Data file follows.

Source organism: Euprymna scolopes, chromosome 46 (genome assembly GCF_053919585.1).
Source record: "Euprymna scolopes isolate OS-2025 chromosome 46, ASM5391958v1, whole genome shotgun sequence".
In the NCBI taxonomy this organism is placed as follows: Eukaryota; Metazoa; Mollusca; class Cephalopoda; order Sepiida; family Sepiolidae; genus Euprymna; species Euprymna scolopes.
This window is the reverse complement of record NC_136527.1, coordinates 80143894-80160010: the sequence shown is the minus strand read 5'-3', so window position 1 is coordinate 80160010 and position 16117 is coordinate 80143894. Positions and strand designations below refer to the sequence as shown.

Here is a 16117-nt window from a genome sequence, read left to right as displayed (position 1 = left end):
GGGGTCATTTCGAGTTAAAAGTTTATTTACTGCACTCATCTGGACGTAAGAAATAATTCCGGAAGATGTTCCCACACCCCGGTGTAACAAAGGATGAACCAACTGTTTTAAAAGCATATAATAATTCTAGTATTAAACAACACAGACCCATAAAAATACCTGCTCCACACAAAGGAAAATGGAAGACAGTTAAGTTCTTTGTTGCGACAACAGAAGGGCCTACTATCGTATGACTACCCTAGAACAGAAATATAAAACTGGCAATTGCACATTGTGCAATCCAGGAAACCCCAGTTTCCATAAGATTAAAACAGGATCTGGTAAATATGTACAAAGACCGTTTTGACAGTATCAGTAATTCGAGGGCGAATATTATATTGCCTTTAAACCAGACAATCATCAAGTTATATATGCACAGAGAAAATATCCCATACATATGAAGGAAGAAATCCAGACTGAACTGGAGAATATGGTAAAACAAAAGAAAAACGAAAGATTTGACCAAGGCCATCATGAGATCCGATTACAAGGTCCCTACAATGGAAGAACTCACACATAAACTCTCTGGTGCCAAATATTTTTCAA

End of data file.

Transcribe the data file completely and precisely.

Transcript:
Source organism: Euprymna scolopes, chromosome 46 (genome assembly GCF_053919585.1).
Source record: "Euprymna scolopes isolate OS-2025 chromosome 46, ASM5391958v1, whole genome shotgun sequence".
In the NCBI taxonomy this organism is placed as follows: Eukaryota; Metazoa; Mollusca; class Cephalopoda; order Sepiida; family Sepiolidae; genus Euprymna; species Euprymna scolopes.
This window is the reverse complement of record NC_136527.1, coordinates 80143894-80160010: the sequence shown is the minus strand read 5'-3', so window position 1 is coordinate 80160010 and position 16117 is coordinate 80143894. Positions and strand designations below refer to the sequence as shown.

Here is a 16117-nt window from a genome sequence, read left to right as displayed (position 1 = left end):
GGGGTCATTTCGAGTTAAAAGTTTATTTACTGCACTCATCTGGACGTAAGAAATAATTCCGGAAGATGTTCCCACACCCCGGTGTAACAAAGGATGAACCAACTGTTTTAAAAGCATATAATAATTCTAGTATTAAACAACACAGACCCATAAAAATACCTGCTCCACACAAAGGAAAATGGAAGACAGTTAAGTTCTTTGTTGCGACAACAGAAGGGCCTACTATCGTATGACTACCCTAGAACAGAAATATAAAACTGGCAATTGCACATTGTGCAATCCAGGAAACCCCAGTTTCCATAAGATTAAAACAGGATCTGGTAAATATGTACAAAGACCGTTTTGACAGTATCAGTAATTCGAGGGCGAATATTATATTGCCTTTAAACCAGACAATCATCAAGTTATATATGCACAGAGAAAATATCCCATACATATGAAGGAAGAAATCCAGACTGAACTGGAGAATATGGTAAAACAAAAGAAAAACGAAAGATTTGACCAAGGCCATCATGAGATCCGATTACAAGGTCCCTACAATGGAAGAACTCACACATAAACTCTCTGGTGCCAAATATTTTTCAA